The point is that there is bias across the table, from funding to publishing to invitations to conferences. If a woman scientist is under-funded, her ability to publish and present at conferences is diminished. Conferences are only one side of the issue, but an important one. Others are funding, collegial collaborations, internal funding, office and lab space and publications.

  5. Will the gender equity will work both ways, not just in favor of women? For example, will conferences attracting mostly women (e.g. nursing and social workers) also invite men speakers? And women are contacted to be speaker but they refuse the invitation, will the organizers be sanctioned despite their efforts to invite women to their conferences?
    Regulating conference speakers just by gender is an unfair process. The most important is that quality of science is at the highest level possible so that it makes it worth it to attend meetings. In some sciences, women are stronger and should make up the majority of speakers at conferences. In other sciences, men are stronger. We need to use logics and common sense before imposing sanctions on event organizers and penalizing attendees with below par science.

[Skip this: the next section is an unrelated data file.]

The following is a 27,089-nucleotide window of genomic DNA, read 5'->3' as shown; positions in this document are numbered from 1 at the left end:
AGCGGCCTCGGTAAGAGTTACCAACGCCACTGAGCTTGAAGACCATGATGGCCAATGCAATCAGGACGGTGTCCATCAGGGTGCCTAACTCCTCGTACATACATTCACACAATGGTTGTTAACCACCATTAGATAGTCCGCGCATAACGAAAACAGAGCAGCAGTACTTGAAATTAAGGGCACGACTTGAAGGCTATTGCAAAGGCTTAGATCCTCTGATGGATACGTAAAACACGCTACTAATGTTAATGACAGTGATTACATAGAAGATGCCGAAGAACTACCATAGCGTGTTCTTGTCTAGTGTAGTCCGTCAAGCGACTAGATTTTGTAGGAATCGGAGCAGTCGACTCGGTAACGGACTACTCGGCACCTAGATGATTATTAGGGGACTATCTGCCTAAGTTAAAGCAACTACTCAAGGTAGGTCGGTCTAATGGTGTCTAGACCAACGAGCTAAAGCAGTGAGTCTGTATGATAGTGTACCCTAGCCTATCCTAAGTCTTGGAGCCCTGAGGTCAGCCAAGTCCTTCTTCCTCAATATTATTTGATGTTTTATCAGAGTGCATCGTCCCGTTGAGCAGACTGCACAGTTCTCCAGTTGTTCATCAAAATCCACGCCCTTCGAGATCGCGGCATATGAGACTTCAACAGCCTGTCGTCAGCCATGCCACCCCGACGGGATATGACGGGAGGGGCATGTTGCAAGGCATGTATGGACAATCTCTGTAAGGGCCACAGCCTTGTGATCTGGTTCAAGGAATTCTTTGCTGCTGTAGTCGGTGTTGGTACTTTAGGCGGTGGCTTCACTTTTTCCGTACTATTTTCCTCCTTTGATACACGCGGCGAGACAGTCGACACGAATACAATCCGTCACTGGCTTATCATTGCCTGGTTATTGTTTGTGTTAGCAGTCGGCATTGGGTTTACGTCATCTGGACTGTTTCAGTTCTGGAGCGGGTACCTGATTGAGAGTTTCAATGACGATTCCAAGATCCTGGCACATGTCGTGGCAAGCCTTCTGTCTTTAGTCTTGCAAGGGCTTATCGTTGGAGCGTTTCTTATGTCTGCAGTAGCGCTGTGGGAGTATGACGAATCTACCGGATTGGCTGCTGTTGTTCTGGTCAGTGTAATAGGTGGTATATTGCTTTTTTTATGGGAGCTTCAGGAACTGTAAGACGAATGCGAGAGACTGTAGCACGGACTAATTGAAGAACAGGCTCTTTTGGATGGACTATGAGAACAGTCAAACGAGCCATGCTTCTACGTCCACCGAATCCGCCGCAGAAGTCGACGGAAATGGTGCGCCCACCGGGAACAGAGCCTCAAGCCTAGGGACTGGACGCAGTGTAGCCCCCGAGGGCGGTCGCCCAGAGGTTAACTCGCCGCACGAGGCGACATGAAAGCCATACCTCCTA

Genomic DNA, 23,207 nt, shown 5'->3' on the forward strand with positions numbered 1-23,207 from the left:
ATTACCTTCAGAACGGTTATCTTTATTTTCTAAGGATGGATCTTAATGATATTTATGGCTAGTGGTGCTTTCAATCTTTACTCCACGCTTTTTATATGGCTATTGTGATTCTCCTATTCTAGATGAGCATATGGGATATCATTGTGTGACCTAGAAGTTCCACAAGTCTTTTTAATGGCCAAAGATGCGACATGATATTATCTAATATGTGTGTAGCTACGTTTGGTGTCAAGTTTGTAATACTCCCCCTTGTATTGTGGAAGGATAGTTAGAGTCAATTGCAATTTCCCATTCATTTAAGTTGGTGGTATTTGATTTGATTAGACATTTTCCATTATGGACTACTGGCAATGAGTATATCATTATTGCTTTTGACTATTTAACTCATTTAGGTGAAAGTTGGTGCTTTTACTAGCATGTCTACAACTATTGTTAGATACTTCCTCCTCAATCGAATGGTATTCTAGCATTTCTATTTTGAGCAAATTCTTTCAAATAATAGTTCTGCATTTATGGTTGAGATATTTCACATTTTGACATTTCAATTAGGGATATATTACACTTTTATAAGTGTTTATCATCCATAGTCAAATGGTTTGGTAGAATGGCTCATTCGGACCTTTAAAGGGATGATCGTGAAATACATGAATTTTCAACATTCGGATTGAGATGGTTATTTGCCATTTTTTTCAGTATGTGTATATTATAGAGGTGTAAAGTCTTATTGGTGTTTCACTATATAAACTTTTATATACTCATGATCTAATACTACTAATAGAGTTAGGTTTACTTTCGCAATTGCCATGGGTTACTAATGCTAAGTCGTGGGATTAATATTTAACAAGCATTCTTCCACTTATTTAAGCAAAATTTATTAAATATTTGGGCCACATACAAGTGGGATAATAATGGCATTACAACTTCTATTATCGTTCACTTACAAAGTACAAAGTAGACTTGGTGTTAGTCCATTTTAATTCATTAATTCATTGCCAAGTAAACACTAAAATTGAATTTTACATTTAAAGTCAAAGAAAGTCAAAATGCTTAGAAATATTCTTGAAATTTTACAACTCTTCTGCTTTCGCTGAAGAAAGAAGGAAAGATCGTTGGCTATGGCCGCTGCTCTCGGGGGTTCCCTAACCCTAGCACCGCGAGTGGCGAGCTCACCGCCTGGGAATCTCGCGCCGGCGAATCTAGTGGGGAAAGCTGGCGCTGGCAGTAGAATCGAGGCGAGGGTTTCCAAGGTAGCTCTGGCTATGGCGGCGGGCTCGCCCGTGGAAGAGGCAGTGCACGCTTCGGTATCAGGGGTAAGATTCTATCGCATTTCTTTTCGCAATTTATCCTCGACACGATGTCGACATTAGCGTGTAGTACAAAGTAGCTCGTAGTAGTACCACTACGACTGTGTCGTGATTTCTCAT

6. This is virtue signaling by NIH staff. Choosing speakers based upon gender and color over better qualified individuals is nothing other than discrimination. Of course exclusion is wrong. While it is admirable to encourage participation by all, ultimately, the attendees who pay the considerable costs for registration and the travel expenses will decide the quality of the program using their feet. Besides the networking and the opportunity to present our work and see the work of others, we come to scientific meeting panels and lectures to hear topics and speakers that we WANT to hear. If less qualified speakers are chosen for whatever perceived noble reason, that potentially weakens the program and attendees are less likely to attend. The best that any of the links in this discussion can do to justify the practice of gender and race balance is to cite very scientifically weak studies on how diversity improves education, as well as the implicit bias site at Harvard. Implicit bias measures are poorly reproducible within subjects, and few scientists would accept such results in their own labs.